Account addresses may differ from example to example in this section.

$ aptos account list
{
"Result": [
{
"coin": {
"value": "10000"
},
"deposit_events": {
"counter": "1",
"guid": {
"id": {
"addr": "0xb9bd2cfa58ca29bce1d7add25fce5c62220604cd0236fe3f90d9de91ed9fb8cb",
"creation_num": "1"
}
}
},
"withdraw_events": {
"counter": "0",
"guid": {
"id": {
"addr": "0xb9bd2cfa58ca29bce1d7add25fce5c62220604cd0236fe3f90d9de91ed9fb8cb",
"creation_num": "2"
}
}
}
},
{
"register_events": {
"counter": "1",
"guid": {
"id": {
"addr": "0xb9bd2cfa58ca29bce1d7add25fce5c62220604cd0236fe3f90d9de91ed9fb8cb",
"creation_num": "0"
}
}
}
},
{
"counter": "3"
},
{
"authentication_key": "0xb9bd2cfa58ca29bce1d7add25fce5c62220604cd0236fe3f90d9de91ed9fb8cb",
"self_address": "0xb9bd2cfa58ca29bce1d7add25fce5c62220604cd0236fe3f90d9de91ed9fb8cb",
"sequence_number": "0"
}
]
}

Use the name of the profile

Additionally, any place that takes an account can use the name of a profile:

$ aptos account list --query resources --account superuser
{
"Result": [
{
"coin": {
"value": "10000"
},
"deposit_events": {
"counter": "1",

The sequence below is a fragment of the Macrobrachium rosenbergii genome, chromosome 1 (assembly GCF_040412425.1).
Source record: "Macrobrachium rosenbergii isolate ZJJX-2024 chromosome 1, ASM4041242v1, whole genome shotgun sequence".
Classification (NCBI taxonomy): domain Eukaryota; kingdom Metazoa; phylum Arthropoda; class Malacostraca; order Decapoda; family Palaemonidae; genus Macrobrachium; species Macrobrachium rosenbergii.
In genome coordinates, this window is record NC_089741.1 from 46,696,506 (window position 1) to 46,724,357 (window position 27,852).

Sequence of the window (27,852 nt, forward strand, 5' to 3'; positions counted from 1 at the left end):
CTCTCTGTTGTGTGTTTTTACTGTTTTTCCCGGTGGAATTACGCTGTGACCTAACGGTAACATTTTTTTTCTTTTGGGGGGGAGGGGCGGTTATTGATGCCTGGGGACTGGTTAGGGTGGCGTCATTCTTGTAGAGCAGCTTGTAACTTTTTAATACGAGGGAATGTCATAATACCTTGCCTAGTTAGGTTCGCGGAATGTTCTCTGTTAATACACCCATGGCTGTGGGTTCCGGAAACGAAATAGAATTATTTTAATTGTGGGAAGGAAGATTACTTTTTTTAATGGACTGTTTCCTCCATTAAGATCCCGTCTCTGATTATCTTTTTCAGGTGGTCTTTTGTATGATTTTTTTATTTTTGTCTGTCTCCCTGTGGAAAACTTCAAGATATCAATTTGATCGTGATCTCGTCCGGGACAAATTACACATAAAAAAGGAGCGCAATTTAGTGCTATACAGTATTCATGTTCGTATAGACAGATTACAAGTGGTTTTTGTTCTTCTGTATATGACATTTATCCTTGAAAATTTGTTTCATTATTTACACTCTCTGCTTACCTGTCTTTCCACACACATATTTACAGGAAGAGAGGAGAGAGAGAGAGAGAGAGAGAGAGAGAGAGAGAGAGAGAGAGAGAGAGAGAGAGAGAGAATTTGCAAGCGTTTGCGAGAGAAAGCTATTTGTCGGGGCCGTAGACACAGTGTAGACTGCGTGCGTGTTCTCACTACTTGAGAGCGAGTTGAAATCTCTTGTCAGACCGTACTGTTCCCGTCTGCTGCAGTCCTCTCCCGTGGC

"guid": {
"id": {
"addr": "0x742854f7dca56ea6309b51e8cebb830b12623f9c9d76c72c3242e4cad353dedc",
"creation_num": "1"
}
}
},
"withdraw_events": {
"counter": "0",
"guid": {
"id": {
"addr": "0x742854f7dca56ea6309b51e8cebb830b12623f9c9d76c72c3242e4cad353dedc",
"creation_num": "2"
}
}
}
},
{
"register_events": {
"counter": "1",
"guid": {
"id": {
"addr": "0x742854f7dca56ea6309b51e8cebb830b12623f9c9d76c72c3242e4cad353dedc",
"creation_num": "0"
}
}
}
},
{
"counter": "3"
},
{
"authentication_key": "0x742854f7dca56ea6309b51e8cebb830b12623f9c9d76c72c3242e4cad353dedc",
"self_address": "0x742854f7dca56ea6309b51e8cebb830b12623f9c9d76c72c3242e4cad353dedc",
"sequence_number": "0"
}
]
}

Listing modules in an account

You can pass different types of queries to view different items under an account. Currently, 'resources' and 'modules' are supported but more query types are coming. For example, to fetch modules:

$ aptos account list --query modules
{
"Result": [
{